## Mastery Learning – Grading System

As I mentioned in the previous blog, I have started using a mastery learning based grading system in my developmental math courses.

### Tests

I give 6 tests in each course.
These tests are worth 0 points if the student scores below 70% or 1 point if the student scores 70% or higher.
If a student has satisfactory online scores (90% or higher on each exam and 70% or higher on each quiz) then they can earn bonuses on their test score. In that case, a student earns 2 points for a test between 70% & 79% and 3 points for a test that is 80% or higher.
A student who earns 0 points on a test but has satisfactory online scores earns the option to retake the test the following week for 1 point.

Take note that the online scores do not directly count to a student’s overall grade in any fashion.

There are 6 tests, so a student can earn up to 18 points from their tests.

### Bonus

For one exam (the one that students historically struggle with) I double the points for students with satisfactory online scores. That means that there are an additional 3 points up for grabs here.

### Review

I have a 34 question review quiz associated with a 136 question personalized homework assignment that serves as a review for the final exam. Students who score above 90% on the homework and 70% on the quiz earn 4 points to their total.

### Final Exam

The final exam is worth 100 points.

There are 125 points available in my course. Students need 100 points for an A, 88 points for a B, and 76 points for a C. I set up the C grade by reasoning that a student who did not do the online homework but managed to pass all 6 exams and the final exam should pass the class: 6 x 1 + 70 = 76. I then escalated the grades from there.

### Last Semester

Last semester I started with 47 students, and managed to keep 46 of them. 28 of the 46 passed (61%), with 15 of those grades being A’s. The pass rate at my college is in the mid 40’s for reference.

My students took a common final with four other classes, and the grading was shared between instructors. (I graded problems 1-7, another instructor graded 8-13, …). Students in my class had a mean score that was 12.5 points above the other classes, and the median was 14 points higher. 65% of my students scores 60 or higher (control: 37%), and 35% of my students scored 80 or higher (control: 7%). This shows that my students understood the material at a higher level than those not participating in the mastery learning approach.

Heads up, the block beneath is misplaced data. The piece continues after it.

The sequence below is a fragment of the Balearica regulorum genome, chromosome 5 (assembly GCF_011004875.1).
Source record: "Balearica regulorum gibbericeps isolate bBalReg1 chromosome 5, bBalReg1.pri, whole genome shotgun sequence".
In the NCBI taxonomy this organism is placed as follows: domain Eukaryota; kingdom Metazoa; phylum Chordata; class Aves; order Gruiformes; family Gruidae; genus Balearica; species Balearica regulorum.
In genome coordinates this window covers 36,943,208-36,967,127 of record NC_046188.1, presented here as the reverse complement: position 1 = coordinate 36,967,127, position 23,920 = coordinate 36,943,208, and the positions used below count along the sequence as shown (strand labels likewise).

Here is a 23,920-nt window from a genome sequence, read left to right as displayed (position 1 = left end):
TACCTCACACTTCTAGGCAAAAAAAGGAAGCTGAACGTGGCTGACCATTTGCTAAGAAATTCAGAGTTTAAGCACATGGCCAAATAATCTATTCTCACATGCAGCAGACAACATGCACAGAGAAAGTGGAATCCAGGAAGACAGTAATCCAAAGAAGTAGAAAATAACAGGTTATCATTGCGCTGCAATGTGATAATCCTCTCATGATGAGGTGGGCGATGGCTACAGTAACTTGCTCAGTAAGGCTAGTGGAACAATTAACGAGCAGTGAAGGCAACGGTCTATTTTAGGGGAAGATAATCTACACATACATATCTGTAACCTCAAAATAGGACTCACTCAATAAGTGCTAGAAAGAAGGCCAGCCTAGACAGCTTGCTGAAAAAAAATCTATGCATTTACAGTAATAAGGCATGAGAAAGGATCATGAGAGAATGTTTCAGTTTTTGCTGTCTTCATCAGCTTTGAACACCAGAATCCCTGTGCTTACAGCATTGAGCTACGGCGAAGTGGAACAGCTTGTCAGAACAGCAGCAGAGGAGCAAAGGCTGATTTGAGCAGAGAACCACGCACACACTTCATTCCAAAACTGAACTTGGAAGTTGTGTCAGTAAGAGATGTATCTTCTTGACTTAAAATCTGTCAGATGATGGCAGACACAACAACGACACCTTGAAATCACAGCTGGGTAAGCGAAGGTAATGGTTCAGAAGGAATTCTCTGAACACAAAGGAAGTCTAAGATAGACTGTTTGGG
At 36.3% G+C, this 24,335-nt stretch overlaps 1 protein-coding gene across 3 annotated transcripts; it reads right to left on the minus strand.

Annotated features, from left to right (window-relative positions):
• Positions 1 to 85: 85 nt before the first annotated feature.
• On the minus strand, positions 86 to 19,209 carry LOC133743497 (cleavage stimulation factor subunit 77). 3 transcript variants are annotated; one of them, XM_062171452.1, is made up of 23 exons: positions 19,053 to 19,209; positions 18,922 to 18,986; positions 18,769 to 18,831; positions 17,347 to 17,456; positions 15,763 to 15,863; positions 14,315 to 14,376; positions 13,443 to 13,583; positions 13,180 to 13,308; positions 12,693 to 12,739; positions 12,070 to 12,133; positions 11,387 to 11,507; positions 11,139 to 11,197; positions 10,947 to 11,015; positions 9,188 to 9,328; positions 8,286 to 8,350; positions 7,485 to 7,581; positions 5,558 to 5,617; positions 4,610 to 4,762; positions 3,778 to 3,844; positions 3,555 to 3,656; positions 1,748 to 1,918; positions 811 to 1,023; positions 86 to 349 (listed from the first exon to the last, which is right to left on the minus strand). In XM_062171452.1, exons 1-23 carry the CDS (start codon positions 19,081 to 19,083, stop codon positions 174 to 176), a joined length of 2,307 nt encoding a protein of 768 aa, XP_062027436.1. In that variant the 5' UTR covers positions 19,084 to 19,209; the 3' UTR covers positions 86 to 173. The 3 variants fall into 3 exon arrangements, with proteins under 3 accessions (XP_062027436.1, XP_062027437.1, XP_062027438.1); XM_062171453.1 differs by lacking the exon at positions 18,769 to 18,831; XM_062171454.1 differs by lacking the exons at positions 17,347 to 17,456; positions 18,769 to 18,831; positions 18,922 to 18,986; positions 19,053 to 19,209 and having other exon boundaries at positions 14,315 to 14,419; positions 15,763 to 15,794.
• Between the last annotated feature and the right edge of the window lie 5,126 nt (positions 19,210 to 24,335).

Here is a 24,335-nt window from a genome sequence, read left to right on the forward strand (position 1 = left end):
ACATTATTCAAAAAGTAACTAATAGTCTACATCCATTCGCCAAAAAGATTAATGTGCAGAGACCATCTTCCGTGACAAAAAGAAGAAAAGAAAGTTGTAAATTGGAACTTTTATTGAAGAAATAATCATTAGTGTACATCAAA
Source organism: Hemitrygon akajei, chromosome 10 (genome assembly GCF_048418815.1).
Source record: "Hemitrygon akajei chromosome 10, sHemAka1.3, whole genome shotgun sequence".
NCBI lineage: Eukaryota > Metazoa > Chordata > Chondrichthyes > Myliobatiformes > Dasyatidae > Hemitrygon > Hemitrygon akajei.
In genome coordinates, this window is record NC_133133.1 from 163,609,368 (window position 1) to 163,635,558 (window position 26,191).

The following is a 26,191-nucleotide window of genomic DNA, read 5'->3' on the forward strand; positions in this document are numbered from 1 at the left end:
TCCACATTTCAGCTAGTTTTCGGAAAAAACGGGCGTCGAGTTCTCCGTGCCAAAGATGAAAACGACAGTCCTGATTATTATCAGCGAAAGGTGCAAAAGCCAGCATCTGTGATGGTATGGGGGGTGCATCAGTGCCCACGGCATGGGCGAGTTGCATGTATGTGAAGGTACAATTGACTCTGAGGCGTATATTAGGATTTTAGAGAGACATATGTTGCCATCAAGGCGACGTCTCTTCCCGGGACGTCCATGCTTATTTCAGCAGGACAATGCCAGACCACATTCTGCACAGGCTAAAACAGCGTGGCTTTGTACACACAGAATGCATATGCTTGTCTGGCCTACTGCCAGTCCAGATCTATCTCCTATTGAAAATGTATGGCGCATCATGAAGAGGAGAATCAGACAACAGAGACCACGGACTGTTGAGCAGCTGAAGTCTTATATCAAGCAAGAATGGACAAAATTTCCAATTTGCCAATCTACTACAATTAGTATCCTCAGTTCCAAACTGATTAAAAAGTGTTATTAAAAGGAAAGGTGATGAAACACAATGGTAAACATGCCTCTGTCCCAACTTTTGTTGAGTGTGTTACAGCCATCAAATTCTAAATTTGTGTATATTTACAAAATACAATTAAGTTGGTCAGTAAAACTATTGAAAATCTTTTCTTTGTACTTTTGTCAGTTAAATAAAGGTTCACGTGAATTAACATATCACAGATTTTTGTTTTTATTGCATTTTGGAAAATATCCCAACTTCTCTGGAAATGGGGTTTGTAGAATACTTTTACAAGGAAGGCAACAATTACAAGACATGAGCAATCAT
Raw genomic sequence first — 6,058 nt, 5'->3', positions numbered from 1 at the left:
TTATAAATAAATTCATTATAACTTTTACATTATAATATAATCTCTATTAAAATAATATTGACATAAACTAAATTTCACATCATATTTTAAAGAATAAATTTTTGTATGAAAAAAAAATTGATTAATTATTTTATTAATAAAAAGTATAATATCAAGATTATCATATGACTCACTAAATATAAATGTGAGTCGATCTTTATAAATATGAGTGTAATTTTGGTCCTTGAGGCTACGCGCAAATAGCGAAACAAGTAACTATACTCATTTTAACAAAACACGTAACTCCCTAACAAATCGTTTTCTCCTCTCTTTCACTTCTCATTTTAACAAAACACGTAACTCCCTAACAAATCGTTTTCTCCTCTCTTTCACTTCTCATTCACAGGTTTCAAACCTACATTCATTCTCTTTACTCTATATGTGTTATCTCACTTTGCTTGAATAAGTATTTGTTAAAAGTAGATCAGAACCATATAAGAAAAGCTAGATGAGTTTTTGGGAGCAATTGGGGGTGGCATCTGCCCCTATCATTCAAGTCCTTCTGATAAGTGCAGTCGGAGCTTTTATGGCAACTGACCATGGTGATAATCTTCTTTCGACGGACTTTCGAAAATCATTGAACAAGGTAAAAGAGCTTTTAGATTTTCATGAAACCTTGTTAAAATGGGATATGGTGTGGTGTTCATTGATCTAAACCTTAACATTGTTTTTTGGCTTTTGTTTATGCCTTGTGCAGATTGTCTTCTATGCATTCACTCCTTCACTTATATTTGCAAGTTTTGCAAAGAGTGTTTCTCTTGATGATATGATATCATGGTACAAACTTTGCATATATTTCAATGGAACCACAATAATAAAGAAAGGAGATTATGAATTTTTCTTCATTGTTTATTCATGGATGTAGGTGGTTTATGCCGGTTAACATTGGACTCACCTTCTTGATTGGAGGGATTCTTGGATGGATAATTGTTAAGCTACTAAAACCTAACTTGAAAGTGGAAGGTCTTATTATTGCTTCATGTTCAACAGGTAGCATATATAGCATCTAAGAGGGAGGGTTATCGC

In the next blog I will talk about some of the game design elements that really help make this work.

-George

I am a math instructor at College of the Sequoias in Visalia, CA. If there’s a particular topic you’d like me to address, or if you have a question or a comment, please let me know. You can reach me through the contact page on my website – http://georgewoodbury.com.

Hi George.
Are you still using this system? If so for what courses, and how do you think it is working? Have you used it for a class that doesn’t have an on-line component?

• 2. georgewoodbury  |  July 28, 2013 at 4:15 pm

I have used this grading system for 4 semesters now. Things are going really well – success rates are still high and my students are outperforming other classes on our common final exams.
I have not used this setup without an online component, but I do not see why that could not be done. You just have to find a way to tailor it to what you do in your class, and what you value.
George